Visit Focuses on Water Quality, Marking 40th Anniversary of Clean Water Act

SAN PEDRO, Calif. — April 20, 2012 — The Port of Los Angeles welcomed U.S. Environmental Protection Agency (EPA) Administrator Lisa P. Jackson Thursday as part of her visit to Los Angeles to celebrate Earth Day and commemorate the 40th anniversary of the EPA’s Clean Water Act. During her visit to the Port, she observed fifth-grade students aboard a “floating environmental science lab,” a boat tour program facilitated by the Think Watershed Partnership.

"I'm excited to be here to see the great things the Port of L.A. is doing to protect the waters of this community, and to open up opportunities for environmental education to the next generation," said EPA Administrator Lisa P. Jackson. "Even as we mark the 40th anniversary of the Clean Water Act, we know there is work left to do. These students know that this is their water, and they're taking an active role in its protection."


Since being named President Obama’s cabinet member in charge of environmental protection in 2008, Jackson has worked to protect our nation’s air, water and land from pollution that threatens human health. As the first African-American to serve as EPA Administrator, Jackson has made it a priority to expand outreach to communities that are historically under-represented in environmental action.

The Port of Los Angeles is a sponsor of Think Watershed, a collaborative partnership whose mission is to educate students about the watershed’s impact on the marine environment and to inspire them to become stewards of the environment. The centerpiece of Think Watershed is the Marine Science Floating Lab Program, which has been operating in Los Angeles Harbor since 1974 through the Los Angeles County Office of Education.

Students from Hawaiian Avenue Elementary School in nearby Wilmington were eager to participate in the floating lab, where they tackled hands-on, marine-science learning activities, including a plankton lab, water visibility testing, bottom sediment study, fish morphology, and wildlife observation. Through this style of first-hand education, students are able to see how human behavior affects the quality of water, air, habitat, animal life, plant life, and human life in the marine environment and in their own communities.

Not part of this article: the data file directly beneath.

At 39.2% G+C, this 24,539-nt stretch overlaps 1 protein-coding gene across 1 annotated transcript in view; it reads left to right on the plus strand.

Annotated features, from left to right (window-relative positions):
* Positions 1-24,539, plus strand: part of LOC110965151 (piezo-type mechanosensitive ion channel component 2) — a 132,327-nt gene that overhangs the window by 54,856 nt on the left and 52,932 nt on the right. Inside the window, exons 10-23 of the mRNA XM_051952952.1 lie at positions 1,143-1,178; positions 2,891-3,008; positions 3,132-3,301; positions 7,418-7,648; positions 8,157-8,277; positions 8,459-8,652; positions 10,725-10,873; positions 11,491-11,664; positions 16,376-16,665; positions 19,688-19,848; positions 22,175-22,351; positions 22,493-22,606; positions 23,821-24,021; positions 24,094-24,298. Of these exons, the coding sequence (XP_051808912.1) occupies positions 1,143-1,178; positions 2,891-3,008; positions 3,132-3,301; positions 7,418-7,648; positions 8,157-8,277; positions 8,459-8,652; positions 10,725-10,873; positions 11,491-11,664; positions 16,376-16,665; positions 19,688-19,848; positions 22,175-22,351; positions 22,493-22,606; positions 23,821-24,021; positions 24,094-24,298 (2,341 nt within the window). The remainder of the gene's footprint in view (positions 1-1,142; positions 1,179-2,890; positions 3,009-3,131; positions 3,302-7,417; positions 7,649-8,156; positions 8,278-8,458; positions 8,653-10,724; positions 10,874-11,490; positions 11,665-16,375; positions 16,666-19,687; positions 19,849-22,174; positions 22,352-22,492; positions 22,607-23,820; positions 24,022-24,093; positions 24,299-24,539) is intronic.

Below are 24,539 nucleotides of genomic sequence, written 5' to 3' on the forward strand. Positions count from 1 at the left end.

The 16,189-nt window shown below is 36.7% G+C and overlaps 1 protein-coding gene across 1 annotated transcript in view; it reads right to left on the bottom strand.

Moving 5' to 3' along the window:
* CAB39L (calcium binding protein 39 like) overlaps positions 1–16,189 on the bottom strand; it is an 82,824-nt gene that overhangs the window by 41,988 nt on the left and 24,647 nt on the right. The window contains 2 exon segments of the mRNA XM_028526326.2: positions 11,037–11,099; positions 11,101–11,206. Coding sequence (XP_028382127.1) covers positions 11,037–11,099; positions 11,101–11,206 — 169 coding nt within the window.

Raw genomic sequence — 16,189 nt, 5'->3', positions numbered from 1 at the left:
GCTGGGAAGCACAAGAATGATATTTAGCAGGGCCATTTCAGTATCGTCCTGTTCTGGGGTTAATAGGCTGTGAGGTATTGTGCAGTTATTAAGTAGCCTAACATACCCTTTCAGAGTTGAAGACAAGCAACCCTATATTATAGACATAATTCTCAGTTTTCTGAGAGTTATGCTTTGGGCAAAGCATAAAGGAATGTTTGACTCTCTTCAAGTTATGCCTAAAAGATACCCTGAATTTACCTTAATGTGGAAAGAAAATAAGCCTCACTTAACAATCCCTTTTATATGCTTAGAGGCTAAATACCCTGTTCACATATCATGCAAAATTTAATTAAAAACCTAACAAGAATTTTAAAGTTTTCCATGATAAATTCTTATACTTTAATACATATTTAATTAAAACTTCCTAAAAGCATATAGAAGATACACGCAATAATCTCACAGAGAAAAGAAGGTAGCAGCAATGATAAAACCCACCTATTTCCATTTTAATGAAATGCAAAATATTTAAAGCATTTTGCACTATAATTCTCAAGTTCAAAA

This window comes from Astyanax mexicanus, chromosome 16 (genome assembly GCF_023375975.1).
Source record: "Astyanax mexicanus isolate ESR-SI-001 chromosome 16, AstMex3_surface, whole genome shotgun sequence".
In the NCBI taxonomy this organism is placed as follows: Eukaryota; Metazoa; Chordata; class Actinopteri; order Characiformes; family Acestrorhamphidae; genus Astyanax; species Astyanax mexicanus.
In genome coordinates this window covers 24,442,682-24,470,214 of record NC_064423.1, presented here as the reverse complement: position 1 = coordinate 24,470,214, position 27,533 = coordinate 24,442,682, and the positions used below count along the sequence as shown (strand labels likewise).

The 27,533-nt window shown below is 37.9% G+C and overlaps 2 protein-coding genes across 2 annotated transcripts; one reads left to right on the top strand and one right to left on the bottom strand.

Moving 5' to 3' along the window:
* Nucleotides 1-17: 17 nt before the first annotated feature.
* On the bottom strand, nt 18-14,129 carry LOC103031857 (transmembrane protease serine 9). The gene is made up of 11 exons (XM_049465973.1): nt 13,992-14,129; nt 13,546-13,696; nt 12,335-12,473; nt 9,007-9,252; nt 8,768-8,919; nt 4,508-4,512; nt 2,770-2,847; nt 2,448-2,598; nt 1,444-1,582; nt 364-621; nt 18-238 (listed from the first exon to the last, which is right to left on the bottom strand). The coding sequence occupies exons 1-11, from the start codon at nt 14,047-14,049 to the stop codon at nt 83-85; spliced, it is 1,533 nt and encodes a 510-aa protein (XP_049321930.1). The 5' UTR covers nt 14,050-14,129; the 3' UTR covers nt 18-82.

“This is my second time on a boat,” said Kevin, age 11. “The first time was here, too. We saw a dolphin jump in the water.”

Hawaiian Avenue Elementary School is a past participant of the Port’s own School Boat Tour Program, an annual summer program aimed at maritime education tailored to thousands of fifth and sixth grade classes in the greater Los Angeles area. The Port of Los Angeles School Boat Program is listed among the approved school field trips for LAUSD schools and tours complement the local history curriculum for the selected age group.

With expanded water quality programs and the development of a coordinated Water Resources Action Plan (WRAP) with the Port of Long Beach, the Port of Los Angeles has taken a comprehensive approach to target remaining water and sediment pollution sources in the San Pedro Bay.

The WRAP has two main driving forces: a broad mission to protect and improve water and sediment quality, and the reduction of Total Maximum Daily Loads (TMDLs) — the maximum amount of a pollutant that a body of water can receive while still meeting water quality standards.

The Port of Los Angeles formally adopted an Environmental Management Policy in 2005, honoring a commitment to implement programs and take actions that will protect and improve the quality of the harbor environment with respect to water resources. The policy included provisions aimed at protecting and improving water and sediment quality, and the adoption of the WRAP in 2009 was a direct outcome of this policy.

Water and sediment quality in San Pedro Bay has improved greatly over the last 40 years through increased monitoring, more aggressive regulation by state and federal agencies, better pollution source control and dredging that has removed accumulated contaminants in harbor sediment.

The Port of Los Angeles is America’s premier port and has a strong commitment to developing innovative strategic and sustainable operations that benefit the economy as well as the quality of life for the region and the nation it serves. As the leading seaport in North America in terms of shipping container volume and cargo value, the Port generates more than 830,000 regional jobs and $35 billion in annual wages and tax revenues. The Port of Los Angeles – A cleaner port.  A brighter future.